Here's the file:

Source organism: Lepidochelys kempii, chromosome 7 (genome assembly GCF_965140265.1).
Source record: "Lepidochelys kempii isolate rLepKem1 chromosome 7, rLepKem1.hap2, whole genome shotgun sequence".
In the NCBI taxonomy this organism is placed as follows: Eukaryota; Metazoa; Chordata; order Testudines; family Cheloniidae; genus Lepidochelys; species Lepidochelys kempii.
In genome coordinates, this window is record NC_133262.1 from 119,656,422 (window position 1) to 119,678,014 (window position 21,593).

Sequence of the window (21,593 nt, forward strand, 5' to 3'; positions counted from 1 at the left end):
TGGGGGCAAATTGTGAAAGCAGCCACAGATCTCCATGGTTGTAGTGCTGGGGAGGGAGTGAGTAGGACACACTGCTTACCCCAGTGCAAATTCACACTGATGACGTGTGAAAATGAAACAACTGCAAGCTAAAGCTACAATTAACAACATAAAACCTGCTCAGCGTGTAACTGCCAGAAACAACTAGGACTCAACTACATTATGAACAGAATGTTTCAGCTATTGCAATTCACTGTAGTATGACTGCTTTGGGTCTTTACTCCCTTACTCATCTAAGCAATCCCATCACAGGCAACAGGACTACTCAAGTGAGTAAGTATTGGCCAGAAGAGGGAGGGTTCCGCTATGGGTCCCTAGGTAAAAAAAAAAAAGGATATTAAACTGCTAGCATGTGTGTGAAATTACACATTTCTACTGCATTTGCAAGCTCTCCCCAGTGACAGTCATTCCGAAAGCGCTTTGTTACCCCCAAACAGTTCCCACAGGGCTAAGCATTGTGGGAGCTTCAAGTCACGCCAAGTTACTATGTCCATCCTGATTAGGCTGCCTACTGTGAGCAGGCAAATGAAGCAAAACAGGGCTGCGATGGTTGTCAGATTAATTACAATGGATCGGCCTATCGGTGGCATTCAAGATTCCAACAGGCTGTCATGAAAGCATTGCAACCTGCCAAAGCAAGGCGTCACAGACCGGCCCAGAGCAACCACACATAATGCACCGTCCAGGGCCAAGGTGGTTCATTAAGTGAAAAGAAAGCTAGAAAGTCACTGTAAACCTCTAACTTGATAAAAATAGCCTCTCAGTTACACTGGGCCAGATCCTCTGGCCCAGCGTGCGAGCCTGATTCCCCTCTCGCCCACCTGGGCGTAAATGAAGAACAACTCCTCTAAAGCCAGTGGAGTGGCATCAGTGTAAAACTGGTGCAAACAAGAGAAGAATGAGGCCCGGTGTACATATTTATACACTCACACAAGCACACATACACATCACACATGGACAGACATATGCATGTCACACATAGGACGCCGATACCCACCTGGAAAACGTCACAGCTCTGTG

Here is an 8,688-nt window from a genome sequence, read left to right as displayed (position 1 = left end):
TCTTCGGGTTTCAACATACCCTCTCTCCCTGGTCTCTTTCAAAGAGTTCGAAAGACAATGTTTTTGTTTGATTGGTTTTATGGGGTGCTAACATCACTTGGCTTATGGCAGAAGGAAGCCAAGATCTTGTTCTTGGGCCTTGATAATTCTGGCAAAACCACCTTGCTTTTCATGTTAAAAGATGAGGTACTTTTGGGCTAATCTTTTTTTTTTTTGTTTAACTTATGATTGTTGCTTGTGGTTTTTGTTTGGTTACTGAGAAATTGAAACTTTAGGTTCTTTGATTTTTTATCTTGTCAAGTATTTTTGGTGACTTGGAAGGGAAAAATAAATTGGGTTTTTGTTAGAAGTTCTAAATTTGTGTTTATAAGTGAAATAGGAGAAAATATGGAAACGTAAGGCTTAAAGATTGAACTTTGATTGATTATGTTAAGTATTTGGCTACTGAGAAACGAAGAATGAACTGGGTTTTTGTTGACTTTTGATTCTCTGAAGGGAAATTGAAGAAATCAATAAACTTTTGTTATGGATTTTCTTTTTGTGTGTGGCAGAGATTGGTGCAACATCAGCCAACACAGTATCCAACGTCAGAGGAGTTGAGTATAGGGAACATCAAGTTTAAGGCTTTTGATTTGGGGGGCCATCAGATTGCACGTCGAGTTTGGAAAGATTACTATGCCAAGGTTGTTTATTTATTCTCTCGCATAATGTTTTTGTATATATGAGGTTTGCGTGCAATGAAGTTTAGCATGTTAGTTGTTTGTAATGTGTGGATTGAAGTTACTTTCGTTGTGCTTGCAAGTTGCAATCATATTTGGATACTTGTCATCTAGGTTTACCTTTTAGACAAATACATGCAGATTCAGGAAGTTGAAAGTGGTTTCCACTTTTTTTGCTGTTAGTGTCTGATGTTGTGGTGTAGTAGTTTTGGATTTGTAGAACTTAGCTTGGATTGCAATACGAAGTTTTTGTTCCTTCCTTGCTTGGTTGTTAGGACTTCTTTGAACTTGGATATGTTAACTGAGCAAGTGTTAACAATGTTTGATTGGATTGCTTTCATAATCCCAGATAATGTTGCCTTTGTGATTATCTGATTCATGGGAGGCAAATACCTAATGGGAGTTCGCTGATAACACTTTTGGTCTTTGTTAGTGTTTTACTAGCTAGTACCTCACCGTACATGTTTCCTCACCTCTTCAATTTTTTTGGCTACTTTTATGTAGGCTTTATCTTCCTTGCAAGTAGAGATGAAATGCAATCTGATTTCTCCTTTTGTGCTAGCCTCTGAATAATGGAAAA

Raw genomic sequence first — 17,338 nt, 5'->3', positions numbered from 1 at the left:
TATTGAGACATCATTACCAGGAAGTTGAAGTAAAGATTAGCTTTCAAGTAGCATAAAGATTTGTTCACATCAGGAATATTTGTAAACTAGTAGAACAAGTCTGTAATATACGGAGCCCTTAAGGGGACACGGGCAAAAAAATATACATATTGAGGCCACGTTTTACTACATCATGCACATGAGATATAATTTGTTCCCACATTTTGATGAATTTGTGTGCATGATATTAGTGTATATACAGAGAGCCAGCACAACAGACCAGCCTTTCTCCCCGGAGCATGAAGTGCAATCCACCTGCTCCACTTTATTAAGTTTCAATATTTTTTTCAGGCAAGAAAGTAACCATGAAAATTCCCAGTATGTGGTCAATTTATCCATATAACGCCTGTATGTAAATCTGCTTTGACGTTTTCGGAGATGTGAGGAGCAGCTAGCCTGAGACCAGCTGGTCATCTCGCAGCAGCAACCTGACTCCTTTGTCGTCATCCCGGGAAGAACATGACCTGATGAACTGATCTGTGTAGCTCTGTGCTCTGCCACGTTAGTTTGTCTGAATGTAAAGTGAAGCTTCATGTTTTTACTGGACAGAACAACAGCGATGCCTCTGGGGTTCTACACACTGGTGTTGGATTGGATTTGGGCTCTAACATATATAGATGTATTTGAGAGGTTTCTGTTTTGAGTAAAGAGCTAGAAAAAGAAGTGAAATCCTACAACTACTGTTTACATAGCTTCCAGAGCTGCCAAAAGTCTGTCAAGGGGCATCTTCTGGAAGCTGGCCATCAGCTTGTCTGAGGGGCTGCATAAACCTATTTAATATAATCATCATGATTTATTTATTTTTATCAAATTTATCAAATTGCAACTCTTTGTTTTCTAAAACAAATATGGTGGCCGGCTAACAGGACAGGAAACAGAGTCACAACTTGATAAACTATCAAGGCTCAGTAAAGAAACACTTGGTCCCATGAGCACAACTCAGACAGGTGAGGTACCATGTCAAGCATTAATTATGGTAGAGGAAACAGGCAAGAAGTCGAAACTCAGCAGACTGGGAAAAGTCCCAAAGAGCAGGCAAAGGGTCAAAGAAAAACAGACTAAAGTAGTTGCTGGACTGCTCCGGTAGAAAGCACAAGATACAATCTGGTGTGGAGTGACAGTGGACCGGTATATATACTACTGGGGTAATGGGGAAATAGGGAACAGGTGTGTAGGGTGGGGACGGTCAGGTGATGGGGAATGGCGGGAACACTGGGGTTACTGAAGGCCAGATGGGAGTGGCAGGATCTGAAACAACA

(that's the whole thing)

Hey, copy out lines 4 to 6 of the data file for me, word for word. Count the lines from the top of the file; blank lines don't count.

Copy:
In genome coordinates, this window is record NC_133262.1 from 119,656,422 (window position 1) to 119,678,014 (window position 21,593).

Sequence of the window (21,593 nt, forward strand, 5' to 3'; positions counted from 1 at the left end):
TGGGGGCAAATTGTGAAAGCAGCCACAGATCTCCATGGTTGTAGTGCTGGGGAGGGAGTGAGTAGGACACACTGCTTACCCCAGTGCAAATTCACACTGATGACGTGTGAAAATGAAACAACTGCAAGCTAAAGCTACAATTAACAACATAAAACCTGCTCAGCGTGTAACTGCCAGAAACAACTAGGACTCAACTACATTATGAACAGAATGTTTCAGCTATTGCAATTCACTGTAGTATGACTGCTTTGGGTCTTTACTCCCTTACTCATCTAAGCAATCCCATCACAGGCAACAGGACTACTCAAGTGAGTAAGTATTGGCCAGAAGAGGGAGGGTTCCGCTATGGGTCCCTAGGTAAAAAAAAAAAAGGATATTAAACTGCTAGCATGTGTGTGAAATTACACATTTCTACTGCATTTGCAAGCTCTCCCCAGTGACAGTCATTCCGAAAGCGCTTTGTTACCCCCAAACAGTTCCCACAGGGCTAAGCATTGTGGGAGCTTCAAGTCACGCCAAGTTACTATGTCCATCCTGATTAGGCTGCCTACTGTGAGCAGGCAAATGAAGCAAAACAGGGCTGCGATGGTTGTCAGATTAATTACAATGGATCGGCCTATCGGTGGCATTCAAGATTCCAACAGGCTGTCATGAAAGCATTGCAACCTGCCAAAGCAAGGCGTCACAGACCGGCCCAGAGCAACCACACATAATGCACCGTCCAGGGCCAAGGTGGTTCATTAAGTGAAAAGAAAGCTAGAAAGTCACTGTAAACCTCTAACTTGATAAAAATAGCCTCTCAGTTACACTGGGCCAGATCCTCTGGCCCAGCGTGCGAGCCTGATTCCCCTCTCGCCCACCTGGGCGTAAATGAAGAACAACTCCTCTAAAGCCAGTGGAGTGGCATCAGTGTAAAACTGGTGCAAACAAGAGAAGAATGAGGCCCGGTGTACATATTTATACACTCACACAAGCACACATACACATCACACATGGACAGACATATGCATGTCACACATAGGACGCCGATACCCACCTGGAAAACGTCACAGCTCTGTG